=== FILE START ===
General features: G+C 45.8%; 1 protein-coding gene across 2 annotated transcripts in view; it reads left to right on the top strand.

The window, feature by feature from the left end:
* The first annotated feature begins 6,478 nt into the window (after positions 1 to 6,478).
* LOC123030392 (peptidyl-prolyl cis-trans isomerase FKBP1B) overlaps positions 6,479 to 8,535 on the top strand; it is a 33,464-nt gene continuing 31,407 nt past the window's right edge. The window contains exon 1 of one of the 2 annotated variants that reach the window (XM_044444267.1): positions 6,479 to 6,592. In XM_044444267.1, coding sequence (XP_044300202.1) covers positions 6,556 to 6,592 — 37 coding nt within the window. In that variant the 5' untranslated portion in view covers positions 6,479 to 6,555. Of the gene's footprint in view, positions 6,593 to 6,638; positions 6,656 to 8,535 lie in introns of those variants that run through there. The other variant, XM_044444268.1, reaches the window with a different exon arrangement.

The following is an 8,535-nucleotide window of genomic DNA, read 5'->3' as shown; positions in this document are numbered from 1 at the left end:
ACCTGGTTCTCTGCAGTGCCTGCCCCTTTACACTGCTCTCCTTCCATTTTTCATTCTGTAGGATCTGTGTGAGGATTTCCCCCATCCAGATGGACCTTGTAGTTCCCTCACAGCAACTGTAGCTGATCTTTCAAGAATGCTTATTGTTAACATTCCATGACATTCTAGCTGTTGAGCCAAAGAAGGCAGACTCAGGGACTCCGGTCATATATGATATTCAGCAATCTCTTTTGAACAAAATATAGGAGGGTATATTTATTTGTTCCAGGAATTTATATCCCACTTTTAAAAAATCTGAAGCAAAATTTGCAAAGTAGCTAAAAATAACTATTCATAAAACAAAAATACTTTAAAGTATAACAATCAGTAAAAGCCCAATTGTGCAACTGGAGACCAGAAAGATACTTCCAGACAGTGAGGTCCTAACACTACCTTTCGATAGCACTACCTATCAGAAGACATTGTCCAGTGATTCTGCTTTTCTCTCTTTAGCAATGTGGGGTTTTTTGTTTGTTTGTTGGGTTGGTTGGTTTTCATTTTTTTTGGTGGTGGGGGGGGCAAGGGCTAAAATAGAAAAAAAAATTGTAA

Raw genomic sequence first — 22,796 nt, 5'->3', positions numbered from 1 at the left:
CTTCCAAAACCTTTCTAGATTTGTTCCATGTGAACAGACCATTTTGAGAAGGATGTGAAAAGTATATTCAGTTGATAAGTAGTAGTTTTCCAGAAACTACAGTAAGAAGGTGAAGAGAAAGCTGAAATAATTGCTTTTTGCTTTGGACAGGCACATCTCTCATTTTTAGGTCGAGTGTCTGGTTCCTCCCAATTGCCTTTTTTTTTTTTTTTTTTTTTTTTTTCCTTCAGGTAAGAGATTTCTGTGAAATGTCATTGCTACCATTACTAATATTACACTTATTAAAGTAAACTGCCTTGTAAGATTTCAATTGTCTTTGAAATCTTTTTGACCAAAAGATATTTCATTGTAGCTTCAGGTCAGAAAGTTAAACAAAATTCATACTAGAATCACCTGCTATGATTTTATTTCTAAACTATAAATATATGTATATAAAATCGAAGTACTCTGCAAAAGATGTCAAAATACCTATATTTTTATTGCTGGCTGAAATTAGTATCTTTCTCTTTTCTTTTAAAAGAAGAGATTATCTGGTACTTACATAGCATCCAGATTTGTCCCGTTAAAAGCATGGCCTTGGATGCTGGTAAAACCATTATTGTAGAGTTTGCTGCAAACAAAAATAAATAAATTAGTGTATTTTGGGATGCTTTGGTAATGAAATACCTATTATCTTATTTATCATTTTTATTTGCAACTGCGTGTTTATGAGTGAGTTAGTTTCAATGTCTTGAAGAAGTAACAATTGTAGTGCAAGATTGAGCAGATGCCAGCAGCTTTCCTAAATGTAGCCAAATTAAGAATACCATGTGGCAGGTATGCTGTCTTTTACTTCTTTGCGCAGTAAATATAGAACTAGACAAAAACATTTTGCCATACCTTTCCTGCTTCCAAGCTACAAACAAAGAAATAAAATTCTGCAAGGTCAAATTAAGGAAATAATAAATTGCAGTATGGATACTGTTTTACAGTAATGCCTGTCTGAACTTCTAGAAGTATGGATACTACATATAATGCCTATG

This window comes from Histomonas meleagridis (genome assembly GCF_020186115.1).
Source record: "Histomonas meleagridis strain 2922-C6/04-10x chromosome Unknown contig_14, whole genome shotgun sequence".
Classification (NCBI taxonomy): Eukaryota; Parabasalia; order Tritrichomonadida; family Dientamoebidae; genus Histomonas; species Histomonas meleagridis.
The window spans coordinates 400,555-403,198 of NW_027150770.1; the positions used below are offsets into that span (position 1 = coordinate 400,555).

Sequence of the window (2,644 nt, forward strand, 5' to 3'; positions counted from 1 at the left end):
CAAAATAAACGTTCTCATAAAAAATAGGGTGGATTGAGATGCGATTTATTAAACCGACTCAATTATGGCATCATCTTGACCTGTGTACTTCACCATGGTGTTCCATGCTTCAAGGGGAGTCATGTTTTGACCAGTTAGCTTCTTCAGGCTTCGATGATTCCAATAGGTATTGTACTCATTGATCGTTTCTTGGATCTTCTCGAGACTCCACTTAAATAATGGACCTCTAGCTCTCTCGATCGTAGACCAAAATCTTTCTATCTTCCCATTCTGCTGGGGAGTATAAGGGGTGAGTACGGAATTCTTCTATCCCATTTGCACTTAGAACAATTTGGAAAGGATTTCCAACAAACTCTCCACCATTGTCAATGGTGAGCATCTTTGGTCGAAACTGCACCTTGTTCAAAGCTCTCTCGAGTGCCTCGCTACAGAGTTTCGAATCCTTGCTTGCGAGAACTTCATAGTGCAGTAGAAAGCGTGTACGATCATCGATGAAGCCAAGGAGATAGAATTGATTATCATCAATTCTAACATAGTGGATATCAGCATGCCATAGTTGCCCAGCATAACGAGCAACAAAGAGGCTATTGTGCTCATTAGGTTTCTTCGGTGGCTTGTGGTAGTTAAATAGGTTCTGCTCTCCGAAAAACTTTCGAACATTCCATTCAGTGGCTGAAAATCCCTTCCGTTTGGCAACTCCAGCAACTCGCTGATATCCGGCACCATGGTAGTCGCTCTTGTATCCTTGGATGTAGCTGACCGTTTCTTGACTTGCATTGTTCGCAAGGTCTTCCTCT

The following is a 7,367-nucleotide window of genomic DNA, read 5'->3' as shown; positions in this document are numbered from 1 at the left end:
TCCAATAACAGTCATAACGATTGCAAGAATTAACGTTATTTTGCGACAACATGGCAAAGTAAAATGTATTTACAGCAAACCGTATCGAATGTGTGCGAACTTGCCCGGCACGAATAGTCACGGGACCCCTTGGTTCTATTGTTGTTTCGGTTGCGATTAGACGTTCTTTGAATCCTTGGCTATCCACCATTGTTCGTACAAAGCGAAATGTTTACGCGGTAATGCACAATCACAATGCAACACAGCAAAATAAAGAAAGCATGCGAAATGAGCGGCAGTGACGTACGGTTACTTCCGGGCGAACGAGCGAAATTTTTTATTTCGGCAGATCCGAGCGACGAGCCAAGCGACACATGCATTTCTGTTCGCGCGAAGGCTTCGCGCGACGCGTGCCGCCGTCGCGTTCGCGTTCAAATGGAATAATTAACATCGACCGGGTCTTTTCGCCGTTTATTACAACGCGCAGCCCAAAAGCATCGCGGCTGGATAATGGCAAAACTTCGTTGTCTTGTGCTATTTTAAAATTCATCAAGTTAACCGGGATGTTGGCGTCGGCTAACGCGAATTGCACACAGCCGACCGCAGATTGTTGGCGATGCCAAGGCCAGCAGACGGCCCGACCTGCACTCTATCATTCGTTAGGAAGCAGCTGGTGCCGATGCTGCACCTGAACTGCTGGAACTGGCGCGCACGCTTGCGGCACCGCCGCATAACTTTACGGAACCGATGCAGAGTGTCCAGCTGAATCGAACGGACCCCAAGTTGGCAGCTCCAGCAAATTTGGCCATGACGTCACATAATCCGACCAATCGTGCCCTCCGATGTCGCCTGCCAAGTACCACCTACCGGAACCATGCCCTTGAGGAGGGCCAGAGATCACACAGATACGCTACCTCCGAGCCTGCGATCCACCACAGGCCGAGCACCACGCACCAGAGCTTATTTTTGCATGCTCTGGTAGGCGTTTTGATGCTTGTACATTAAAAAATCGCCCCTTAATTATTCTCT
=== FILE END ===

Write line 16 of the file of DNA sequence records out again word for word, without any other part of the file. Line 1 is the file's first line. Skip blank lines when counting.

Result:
TCCAATAACAGTCATAACGATTGCAAGAATTAACGTTATTTTGCGACAACATGGCAAAGTAAAATGTATTTACAGCAAACCGTATCGAATGTGTGCGAACTTGCCCGGCACGAATAGTCACGGGACCCCTTGGTTCTATTGTTGTTTCGGTTGCGATTAGACGTTCTTTGAATCCTTGGCTATCCACCATTGTTCGTACAAAGCGAAATGTTTACGCGGTAATGCACAATCACAATGCAACACAGCAAAATAAAGAAAGCATGCGAAATGAGCGGCAGTGACGTACGGTTACTTCCGGGCGAACGAGCGAAATTTTTTATTTCGGCAGATCCGAGCGACGAGCCAAGCGACACATGCATTTCTGTTCGCGCGAAGGCTTCGCGCGACGCGTGCCGCCGTCGCGTTCGCGTTCAAATGGAATAATTAACATCGACCGGGTCTTTTCGCCGTTTATTACAACGCGCAGCCCAAAAGCATCGCGGCTGGATAATGGCAAAACTTCGTTGTCTTGTGCTATTTTAAAATTCATCAAGTTAACCGGGATGTTGGCGTCGGCTAACGCGAATTGCACACAGCCGACCGCAGATTGTTGGCGATGCCAAGGCCAGCAGACGGCCCGACCTGCACTCTATCATTCGTTAGGAAGCAGCTGGTGCCGATGCTGCACCTGAACTGCTGGAACTGGCGCGCACGCTTGCGGCACCGCCGCATAACTTTACGGAACCGATGCAGAGTGTCCAGCTGAATCGAACGGACCCCAAGTTGGCAGCTCCAGCAAATTTGGCCATGACGTCACATAATCCGACCAATCGTGCCCTCCGATGTCGCCTGCCAAGTACCACCTACCGGAACCATGCCCTTGAGGAGGGCCAGAGATCACACAGATACGCTACCTCCGAGCCTGCGATCCACCACAGGCCGAGCACCACGCACCAGAGCTTATTTTTGCATGCTCTGGTAGGCGTTTTGATGCTTGTACATTAAAAAATCGCCCCTTAATTATTCTCT